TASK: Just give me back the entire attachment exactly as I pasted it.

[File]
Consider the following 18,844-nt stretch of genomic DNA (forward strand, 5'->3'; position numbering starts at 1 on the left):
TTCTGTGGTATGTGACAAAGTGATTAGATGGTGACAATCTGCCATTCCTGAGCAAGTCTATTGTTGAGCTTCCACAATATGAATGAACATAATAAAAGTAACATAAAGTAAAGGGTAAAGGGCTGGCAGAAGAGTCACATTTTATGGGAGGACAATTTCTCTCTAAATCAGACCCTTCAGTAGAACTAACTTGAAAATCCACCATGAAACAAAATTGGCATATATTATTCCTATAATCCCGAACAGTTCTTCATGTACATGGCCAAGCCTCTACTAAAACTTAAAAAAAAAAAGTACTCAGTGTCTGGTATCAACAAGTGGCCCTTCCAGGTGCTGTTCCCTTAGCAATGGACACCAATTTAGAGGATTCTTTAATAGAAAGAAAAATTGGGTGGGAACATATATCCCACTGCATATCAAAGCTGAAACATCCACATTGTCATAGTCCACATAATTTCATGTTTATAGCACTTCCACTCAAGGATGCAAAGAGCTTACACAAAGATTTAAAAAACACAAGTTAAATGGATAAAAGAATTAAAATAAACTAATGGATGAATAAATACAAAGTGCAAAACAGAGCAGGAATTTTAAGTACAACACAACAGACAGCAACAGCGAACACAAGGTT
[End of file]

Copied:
Consider the following 18,844-nt stretch of genomic DNA (forward strand, 5'->3'; position numbering starts at 1 on the left):
TTCTGTGGTATGTGACAAAGTGATTAGATGGTGACAATCTGCCATTCCTGAGCAAGTCTATTGTTGAGCTTCCACAATATGAATGAACATAATAAAAGTAACATAAAGTAAAGGGTAAAGGGCTGGCAGAAGAGTCACATTTTATGGGAGGACAATTTCTCTCTAAATCAGACCCTTCAGTAGAACTAACTTGAAAATCCACCATGAAACAAAATTGGCATATATTATTCCTATAATCCCGAACAGTTCTTCATGTACATGGCCAAGCCTCTACTAAAACTTAAAAAAAAAAAGTACTCAGTGTCTGGTATCAACAAGTGGCCCTTCCAGGTGCTGTTCCCTTAGCAATGGACACCAATTTAGAGGATTCTTTAATAGAAAGAAAAATTGGGTGGGAACATATATCCCACTGCATATCAAAGCTGAAACATCCACATTGTCATAGTCCACATAATTTCATGTTTATAGCACTTCCACTCAAGGATGCAAAGAGCTTACACAAAGATTTAAAAAACACAAGTTAAATGGATAAAAGAATTAAAATAAACTAATGGATGAATAAATACAAAGTGCAAAACAGAGCAGGAATTTTAAGTACAACACAACAGACAGCAACAGCGAACACAAGGTT